Rockwell is currently using MBE processes to produce many arrays. These include all LWIR FPA's ($\lambda $c up to 17.3 $\mu $m), key MWIR deliverables for operation at elevated temperatures and all NIR (1.8 to 2.3 $\mu $m) prototypes. The performance benefits of the DLPH MBE HgCdTe detector technology are illustrated by the dark current density data shown in Figure 2 for recent devices with $\lambda $c from 2.2 to 16 $\mu $m. The MBE dark current is far superior to traditional PACE material and is in good agreement with the theoretical limit for conventional (unthinned) p/n HgCdTe detectors.

Figure 7: An important attribute of Rockwell's MBE growth technology is the ability to rapidly modify the composition of the Hg1-x Cdx Te material. The figure illustrates this capability where a series of LWIR, MWIR and SWIR layers were grown sequentially.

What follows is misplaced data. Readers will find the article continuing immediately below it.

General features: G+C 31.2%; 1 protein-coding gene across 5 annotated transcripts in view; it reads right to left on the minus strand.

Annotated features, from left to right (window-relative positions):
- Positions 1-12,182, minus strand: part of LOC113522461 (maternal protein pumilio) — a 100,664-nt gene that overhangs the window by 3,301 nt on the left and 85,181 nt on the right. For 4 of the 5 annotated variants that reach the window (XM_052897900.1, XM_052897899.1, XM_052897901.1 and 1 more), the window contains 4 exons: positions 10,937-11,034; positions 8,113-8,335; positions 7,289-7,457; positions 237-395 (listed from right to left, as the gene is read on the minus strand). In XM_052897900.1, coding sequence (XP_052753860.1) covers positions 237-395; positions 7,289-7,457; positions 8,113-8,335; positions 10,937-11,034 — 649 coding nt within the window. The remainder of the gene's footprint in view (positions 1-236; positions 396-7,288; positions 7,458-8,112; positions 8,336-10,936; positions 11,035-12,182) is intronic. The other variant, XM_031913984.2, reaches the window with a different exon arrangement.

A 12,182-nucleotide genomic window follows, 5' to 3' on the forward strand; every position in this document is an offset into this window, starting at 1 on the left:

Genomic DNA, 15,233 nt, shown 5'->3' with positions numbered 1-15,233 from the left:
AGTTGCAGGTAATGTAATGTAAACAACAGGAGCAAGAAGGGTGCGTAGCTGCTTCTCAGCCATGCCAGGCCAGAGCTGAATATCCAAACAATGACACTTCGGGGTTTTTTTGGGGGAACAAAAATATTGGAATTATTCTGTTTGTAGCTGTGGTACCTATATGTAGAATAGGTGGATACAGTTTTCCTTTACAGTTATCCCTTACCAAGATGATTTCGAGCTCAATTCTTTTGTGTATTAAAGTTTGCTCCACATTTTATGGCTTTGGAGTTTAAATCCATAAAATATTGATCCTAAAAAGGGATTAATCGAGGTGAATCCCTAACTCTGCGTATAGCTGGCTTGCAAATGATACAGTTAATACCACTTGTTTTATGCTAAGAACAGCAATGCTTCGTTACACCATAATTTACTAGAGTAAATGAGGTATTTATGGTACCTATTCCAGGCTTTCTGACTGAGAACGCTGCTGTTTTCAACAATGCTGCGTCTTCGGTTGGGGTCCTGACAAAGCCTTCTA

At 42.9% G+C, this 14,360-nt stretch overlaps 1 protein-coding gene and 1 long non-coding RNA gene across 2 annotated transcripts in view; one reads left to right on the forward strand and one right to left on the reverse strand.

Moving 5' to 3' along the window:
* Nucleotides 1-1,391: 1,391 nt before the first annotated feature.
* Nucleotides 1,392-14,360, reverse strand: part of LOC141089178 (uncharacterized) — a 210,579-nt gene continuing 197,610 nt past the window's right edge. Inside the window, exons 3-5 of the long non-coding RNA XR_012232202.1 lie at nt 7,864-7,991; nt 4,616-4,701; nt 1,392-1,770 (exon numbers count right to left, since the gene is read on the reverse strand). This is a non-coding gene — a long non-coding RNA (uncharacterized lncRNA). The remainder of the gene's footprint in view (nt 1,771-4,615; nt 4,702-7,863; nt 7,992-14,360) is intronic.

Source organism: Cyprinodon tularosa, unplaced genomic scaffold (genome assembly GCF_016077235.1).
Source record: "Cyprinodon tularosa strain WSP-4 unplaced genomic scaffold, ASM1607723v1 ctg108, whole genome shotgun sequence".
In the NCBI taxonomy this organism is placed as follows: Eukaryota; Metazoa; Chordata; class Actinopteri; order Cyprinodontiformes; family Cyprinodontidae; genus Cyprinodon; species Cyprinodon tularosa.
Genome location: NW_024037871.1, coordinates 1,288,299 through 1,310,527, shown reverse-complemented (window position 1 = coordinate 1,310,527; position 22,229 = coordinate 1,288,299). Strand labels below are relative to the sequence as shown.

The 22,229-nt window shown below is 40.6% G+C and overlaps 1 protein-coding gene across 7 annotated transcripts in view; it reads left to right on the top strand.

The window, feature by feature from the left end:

In the next several years we expect to develop and evaluate visible and infrared 2048 x 2048 hybrid focal plane arrays optimized for extremely low background astronomical applications. They will be specifically optimized for the Next Generation Space Telescope. However Rockwell intends to make these arrays available to the broad astronomical community. They offer major opportunities for large ground based telescopes such as the VLT, particularly in spectroscopic applications.


The author wishes to acknowledge the substantial contributions of K. W. Hodapp and G. Luppino at the University of Hawaii Institute for Astronomy and K.Vural, J.T. Montroy and L. J. Kozlowski at Rockwell International Science Center to the planning of this project.